Posts by Spy Alelo

    I agree that your old server may have reached the point that is no longer a good option to keep feeding new drives to.

    As far as transitioning, I’d recommend a fresh install so you can take advantage of UEFI, and you will need UEFI anyway if you need to boot off a NVMe SSD which I strongly recommend.

    As of right now, Microservers only exist on Gen7 (yours), Gen8, Gen10 and Gen10+. Gen8 has been discontinued for a while and Gen10 was not a great replacement in my opinion since it lacks a lot of what made the Gen8 a great server.

    Gen10+ brings it all back, has more options and it is smaller. Definitely avoid a discontinued model if you can help it since UEFI is a big deal and this only started on Gen9 hardware. Gen10 as far as the Microservers are concerned.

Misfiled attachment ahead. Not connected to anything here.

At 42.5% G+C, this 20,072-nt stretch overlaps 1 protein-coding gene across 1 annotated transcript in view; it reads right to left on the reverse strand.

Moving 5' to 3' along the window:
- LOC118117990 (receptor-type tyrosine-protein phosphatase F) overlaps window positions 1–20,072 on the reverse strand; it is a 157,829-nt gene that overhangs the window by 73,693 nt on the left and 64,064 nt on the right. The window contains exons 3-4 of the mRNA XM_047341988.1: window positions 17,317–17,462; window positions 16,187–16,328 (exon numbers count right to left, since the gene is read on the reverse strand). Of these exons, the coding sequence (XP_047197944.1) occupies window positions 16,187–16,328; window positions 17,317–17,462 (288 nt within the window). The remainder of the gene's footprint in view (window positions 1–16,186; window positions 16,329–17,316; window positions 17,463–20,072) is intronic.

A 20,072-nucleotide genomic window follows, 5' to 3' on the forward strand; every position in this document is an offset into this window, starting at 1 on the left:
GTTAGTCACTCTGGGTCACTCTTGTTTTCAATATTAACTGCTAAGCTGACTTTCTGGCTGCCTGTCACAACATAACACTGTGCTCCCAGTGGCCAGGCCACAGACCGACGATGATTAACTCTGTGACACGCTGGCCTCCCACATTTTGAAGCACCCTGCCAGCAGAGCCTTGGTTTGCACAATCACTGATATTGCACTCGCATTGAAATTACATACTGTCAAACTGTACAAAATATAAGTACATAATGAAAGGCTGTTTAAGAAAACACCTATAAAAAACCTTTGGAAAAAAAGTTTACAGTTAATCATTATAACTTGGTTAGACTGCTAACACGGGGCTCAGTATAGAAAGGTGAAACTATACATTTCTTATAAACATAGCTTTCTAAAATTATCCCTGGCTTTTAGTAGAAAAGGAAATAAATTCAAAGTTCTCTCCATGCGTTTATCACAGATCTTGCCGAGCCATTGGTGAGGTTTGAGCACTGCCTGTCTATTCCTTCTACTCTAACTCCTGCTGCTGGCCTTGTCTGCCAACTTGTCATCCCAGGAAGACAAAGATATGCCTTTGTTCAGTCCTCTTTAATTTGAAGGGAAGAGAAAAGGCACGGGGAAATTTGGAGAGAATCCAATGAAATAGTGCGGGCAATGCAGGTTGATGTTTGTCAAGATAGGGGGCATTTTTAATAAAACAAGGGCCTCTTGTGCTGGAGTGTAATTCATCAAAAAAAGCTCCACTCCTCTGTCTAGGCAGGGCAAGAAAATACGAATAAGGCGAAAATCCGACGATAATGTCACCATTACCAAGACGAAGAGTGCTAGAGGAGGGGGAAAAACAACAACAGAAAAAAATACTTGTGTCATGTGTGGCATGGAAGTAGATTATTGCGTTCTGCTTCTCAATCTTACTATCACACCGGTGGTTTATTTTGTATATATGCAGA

You have a couple of options. I would have to either convert towers to rack servers or use a shelf for towers in our racks. These shelves are not exactly cheap, but you may be able to find it used on eBay. Since the ML10 v2 is fairly lightweight, you can use 417705-B2 as long as your rack is deep enough for it.

    Or use a generic rack shelf and pad it with some packing foam, secure the tower to the shelve with a Velcro strap around it so that it won't move around (that's what I had to do sometimes).